How did you select the artists?
I selected a prism, a philosophy, to define the exhibition and also selected the artists participating in this exhibition, who can achieve and represent this view.
What was your primary aim with the exhibition?
In order to attempt to introduce an image or a perspective scene about the features of today's Arab art, I had to first pave the way for the artists to introduce their own philosophy, without imparting any external factor that would confuse their own individual thoughts. We set a certain framework for them to explore within and to work through.
What are your priorities as a curator?
I consider myself - as a curator - a curious individual, and am constantly following what is going on in the Arab and international arena and being influenced by it. In turn, I aspire to co-influence this environment and particularly elements that most impact me. It is my belief that those who occupy themselves with art administration, through any position, bear a great responsibility because, whether they want it or not, they direct according to their choices, practices and thus affect the audience, be it in a negative or positive light. In light of this, I always seek to be very careful with what I introduce.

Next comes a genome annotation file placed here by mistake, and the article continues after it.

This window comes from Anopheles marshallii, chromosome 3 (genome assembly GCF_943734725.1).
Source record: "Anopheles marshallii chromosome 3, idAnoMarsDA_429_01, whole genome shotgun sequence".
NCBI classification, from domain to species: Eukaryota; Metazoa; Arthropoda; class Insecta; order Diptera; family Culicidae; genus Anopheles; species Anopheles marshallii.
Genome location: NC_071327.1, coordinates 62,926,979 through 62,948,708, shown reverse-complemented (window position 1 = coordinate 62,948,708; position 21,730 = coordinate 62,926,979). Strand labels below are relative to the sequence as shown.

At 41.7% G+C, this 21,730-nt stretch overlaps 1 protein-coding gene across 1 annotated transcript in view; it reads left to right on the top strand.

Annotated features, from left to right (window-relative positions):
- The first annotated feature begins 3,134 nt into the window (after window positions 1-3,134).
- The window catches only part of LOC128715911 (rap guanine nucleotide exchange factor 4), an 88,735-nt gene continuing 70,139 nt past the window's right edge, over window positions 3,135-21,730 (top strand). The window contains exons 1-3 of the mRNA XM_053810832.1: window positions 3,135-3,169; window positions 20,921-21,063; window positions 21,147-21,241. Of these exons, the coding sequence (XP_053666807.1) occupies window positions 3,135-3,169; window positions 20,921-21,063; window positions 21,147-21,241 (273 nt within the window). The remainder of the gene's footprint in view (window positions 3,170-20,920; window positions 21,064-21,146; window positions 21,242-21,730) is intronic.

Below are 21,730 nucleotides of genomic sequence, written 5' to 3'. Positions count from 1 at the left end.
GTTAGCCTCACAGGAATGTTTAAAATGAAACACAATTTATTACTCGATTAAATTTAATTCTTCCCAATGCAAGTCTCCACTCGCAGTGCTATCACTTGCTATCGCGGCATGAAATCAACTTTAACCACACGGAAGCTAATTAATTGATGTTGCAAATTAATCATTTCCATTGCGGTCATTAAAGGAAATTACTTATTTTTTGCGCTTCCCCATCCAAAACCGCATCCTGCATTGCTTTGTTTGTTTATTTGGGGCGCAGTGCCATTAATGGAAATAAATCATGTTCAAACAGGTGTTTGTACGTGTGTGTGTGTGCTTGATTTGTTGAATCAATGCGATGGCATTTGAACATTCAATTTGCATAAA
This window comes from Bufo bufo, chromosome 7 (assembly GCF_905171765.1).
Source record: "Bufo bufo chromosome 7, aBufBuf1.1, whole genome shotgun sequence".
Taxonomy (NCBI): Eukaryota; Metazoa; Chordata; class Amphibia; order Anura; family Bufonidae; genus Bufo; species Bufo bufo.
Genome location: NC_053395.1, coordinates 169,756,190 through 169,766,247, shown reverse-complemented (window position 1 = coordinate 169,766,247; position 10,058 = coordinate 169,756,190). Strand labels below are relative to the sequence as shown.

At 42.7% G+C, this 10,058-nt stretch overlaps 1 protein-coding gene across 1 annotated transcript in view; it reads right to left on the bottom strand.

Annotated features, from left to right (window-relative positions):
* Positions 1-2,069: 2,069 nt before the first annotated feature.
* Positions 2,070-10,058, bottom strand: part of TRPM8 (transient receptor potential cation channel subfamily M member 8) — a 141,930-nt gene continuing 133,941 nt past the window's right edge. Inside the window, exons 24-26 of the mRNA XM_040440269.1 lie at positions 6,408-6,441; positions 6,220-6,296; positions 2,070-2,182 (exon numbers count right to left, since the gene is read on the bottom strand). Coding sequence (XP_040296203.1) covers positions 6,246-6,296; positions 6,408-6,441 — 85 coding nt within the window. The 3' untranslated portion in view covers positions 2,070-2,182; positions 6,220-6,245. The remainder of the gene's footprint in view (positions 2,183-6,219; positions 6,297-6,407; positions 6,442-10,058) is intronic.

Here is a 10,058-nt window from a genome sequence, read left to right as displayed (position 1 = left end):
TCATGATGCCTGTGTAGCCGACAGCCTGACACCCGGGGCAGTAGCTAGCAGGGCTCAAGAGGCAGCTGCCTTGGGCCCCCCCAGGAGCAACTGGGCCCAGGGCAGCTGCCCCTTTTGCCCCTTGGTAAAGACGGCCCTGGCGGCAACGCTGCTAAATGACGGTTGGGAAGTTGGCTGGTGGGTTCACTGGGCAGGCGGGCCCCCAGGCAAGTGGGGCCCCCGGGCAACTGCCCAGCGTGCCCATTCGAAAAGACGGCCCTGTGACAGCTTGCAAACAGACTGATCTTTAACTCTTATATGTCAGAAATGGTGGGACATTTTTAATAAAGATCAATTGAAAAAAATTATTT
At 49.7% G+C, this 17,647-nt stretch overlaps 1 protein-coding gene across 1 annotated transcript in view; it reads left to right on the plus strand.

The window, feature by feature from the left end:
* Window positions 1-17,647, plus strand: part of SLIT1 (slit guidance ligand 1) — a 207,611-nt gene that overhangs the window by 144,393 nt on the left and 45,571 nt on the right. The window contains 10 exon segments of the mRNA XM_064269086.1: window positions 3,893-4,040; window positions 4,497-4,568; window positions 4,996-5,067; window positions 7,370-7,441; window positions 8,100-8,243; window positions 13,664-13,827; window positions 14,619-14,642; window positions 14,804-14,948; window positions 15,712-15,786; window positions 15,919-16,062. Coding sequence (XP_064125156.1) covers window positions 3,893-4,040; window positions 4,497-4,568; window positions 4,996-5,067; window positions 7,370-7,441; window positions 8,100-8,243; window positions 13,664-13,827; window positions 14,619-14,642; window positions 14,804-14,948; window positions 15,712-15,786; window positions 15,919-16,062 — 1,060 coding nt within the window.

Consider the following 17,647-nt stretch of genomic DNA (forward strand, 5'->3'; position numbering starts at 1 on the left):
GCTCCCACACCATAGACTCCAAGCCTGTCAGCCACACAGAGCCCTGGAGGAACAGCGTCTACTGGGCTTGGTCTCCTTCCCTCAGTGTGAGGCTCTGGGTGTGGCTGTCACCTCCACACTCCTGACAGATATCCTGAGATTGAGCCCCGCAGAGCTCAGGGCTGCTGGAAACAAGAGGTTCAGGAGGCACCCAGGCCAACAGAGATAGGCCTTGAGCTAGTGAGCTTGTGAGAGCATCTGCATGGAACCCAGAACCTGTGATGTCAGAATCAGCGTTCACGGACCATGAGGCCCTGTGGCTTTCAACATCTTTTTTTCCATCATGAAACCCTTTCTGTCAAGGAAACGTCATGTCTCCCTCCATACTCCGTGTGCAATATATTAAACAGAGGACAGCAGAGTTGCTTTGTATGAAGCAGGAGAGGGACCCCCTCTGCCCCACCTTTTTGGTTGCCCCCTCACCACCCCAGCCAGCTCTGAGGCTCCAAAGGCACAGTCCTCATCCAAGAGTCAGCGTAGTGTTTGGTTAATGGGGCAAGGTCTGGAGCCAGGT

Does Arab art bear the marks of its culture and heritage?
Certainly, there are society features and many different cultural characteristics and it is certain that the distinct effect of these cultures grows inside those who are raised there, especially artists who, according to social norms, become expressive of the features that comprise their traditions and culture. However, we cannot generalise because the themes and forms of the artistic expression have become so varied and cannot be separated from the happenings around the world. As technology has evolved, so too has the inspiration behind arts, especially with the opportunities it offers people to learn what is happening anywhere in the world. Therefore, we cannot decisively separate the global definition of art from Arab art.